EU Enlargement: The Target for the Western Balkans

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Brussels, Belgium © Alexandra Lande

July 14, 2017 00:10 EDT

If countries of the Western Balkans are to have any prospect of overcoming economic stagnation and crisis, they will need to double their annual growth rates.

A recent study by the World Bank indicates that the economies of the Western Balkans will need to grow at annual rates of at least 6% if they are to match the European Union average by the end of the 2030s. After a decade without growth, the current figures scarcely exceed 3% — too low to catch up. Yet a comparable level of per capita GDP is what would be required to strengthen democracy and rule of law on the road to EU membership. Instead, the gap is growing and exposing the region to the temptations of populism, nationalism and other anti-European currents.

EU enlargement policy in the Western Balkans has been a story of failure. That must be admitted, even if Brussels points to the opening of new negotiating chapters with Montenegro and Serbia, or to the fourth Western Balkans Summit that brought together leading EU members with the accession candidates in Trieste on July 12 (as part of the Berlin Process). Many in the region suspect that Brussels only shows an interest when local crises threaten the union itself: as a migration corridor, as a source of organized crime, as a staging post for Islamist terrorism, or as a sideshow in the West’s conflict with Moscow.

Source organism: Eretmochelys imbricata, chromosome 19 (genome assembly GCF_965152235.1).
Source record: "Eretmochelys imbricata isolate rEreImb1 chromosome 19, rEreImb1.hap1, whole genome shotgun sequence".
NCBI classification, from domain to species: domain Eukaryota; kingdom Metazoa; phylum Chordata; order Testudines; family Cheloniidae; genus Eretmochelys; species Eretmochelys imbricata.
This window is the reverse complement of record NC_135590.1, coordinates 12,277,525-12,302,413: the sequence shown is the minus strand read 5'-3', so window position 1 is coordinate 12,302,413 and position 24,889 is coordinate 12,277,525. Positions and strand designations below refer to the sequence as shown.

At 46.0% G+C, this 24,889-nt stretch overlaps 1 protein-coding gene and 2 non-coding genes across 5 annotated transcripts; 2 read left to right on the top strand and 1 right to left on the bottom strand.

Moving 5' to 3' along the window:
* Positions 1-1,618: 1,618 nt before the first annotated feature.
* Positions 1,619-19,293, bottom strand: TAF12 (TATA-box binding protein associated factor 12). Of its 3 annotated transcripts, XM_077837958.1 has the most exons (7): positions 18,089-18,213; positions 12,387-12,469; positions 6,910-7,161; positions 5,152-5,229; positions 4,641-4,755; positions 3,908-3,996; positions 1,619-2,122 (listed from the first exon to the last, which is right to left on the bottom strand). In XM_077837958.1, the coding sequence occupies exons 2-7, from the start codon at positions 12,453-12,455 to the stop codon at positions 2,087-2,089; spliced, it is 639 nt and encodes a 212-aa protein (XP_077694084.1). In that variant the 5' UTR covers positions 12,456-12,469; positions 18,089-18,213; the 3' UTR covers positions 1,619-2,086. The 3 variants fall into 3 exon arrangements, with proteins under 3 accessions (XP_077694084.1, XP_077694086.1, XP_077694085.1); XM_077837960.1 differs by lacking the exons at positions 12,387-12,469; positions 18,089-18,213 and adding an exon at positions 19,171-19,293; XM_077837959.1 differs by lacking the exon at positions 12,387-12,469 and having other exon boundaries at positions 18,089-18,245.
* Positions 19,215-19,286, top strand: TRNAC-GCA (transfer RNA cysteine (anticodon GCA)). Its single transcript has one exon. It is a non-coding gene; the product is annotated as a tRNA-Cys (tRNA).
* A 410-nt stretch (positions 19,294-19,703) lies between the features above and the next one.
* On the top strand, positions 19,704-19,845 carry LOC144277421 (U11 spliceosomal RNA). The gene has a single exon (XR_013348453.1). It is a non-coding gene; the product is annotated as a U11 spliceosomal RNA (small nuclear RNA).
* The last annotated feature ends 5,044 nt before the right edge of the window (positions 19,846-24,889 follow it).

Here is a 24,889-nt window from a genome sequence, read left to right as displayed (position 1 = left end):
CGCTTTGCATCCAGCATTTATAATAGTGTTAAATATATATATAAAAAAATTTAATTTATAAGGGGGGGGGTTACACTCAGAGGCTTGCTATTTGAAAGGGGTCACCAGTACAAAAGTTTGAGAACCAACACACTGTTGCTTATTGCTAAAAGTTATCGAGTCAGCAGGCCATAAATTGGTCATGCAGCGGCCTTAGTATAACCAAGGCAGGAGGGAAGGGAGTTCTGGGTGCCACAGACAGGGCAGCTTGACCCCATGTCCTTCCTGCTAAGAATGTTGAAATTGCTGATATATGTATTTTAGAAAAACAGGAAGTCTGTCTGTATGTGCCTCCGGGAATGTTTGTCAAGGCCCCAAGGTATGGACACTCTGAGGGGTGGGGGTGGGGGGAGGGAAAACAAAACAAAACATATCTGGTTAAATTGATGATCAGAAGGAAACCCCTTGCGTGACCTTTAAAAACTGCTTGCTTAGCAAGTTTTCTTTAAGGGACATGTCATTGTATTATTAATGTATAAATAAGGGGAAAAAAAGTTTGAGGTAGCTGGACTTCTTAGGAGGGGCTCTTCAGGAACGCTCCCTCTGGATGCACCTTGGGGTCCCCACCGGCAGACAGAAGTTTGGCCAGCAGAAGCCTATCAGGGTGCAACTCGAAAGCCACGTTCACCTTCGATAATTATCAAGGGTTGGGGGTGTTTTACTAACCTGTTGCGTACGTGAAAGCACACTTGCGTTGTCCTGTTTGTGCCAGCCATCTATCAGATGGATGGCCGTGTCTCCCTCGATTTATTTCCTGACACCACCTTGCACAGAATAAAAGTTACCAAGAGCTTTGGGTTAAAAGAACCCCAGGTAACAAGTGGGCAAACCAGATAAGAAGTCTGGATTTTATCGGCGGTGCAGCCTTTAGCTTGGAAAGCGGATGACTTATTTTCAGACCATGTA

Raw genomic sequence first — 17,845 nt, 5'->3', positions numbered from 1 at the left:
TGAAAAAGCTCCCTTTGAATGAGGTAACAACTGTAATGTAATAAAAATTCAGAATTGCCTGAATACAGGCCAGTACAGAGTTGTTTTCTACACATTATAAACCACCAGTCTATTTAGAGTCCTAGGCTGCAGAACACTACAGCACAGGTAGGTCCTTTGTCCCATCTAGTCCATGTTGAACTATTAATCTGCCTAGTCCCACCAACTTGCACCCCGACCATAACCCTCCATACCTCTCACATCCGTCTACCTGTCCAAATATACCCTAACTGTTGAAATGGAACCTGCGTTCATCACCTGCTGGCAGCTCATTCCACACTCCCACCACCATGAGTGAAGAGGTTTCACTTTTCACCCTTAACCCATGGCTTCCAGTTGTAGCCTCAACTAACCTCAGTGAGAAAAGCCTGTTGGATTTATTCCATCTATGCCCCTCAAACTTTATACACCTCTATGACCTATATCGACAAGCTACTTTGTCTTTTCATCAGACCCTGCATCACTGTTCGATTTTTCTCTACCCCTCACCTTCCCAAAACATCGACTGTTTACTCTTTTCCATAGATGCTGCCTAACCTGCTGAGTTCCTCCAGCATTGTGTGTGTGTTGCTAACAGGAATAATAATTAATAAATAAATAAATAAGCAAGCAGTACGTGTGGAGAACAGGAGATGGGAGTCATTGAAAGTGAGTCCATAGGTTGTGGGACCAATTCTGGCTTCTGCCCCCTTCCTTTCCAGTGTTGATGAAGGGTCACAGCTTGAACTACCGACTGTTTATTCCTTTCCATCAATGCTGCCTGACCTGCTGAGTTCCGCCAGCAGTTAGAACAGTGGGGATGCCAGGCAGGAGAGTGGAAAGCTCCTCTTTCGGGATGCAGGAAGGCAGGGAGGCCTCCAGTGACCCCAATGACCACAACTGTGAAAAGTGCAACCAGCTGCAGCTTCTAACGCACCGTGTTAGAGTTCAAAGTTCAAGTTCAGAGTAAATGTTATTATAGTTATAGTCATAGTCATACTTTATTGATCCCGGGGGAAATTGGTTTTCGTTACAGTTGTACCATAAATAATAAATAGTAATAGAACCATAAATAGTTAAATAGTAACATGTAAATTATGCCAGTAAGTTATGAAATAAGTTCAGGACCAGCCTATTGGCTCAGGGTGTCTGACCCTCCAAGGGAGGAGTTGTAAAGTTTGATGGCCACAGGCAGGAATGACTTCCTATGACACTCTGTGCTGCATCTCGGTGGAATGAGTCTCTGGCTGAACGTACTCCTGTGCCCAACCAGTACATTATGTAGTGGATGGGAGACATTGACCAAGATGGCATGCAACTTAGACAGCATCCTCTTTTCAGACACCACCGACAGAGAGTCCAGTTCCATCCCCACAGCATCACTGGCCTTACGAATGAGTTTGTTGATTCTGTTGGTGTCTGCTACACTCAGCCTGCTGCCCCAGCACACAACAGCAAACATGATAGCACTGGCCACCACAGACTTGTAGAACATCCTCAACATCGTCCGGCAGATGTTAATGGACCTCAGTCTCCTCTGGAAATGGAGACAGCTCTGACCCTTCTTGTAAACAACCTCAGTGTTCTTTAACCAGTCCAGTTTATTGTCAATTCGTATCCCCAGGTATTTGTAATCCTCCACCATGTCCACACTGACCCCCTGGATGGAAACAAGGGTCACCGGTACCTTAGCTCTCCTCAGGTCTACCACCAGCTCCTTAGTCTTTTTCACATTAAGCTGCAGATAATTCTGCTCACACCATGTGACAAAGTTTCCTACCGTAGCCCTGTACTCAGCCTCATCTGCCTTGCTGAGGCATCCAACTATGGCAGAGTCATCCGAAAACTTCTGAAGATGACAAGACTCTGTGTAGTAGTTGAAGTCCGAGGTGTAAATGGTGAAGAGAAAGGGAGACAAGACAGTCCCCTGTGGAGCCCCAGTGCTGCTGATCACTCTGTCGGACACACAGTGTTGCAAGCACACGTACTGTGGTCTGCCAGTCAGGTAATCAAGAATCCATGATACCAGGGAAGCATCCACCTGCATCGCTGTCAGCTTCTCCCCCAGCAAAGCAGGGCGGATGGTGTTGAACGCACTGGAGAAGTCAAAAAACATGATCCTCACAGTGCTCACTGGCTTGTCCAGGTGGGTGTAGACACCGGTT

Washington Consensus Falls Flat

The states of the Western Balkans have largely implemented the fundamental reforms demanded by the European Union, the World Bank and the International Monetary Fund under the so-called Washington consensus. They have opened their markets to the EU, privatized and liberalized their economies, and imposed austerity policies. The idea behind the Washington consensus is for reforms — in combination with incremental adoption of the EU’s laws, principles and activities — to create market economies and pave the way for EU membership.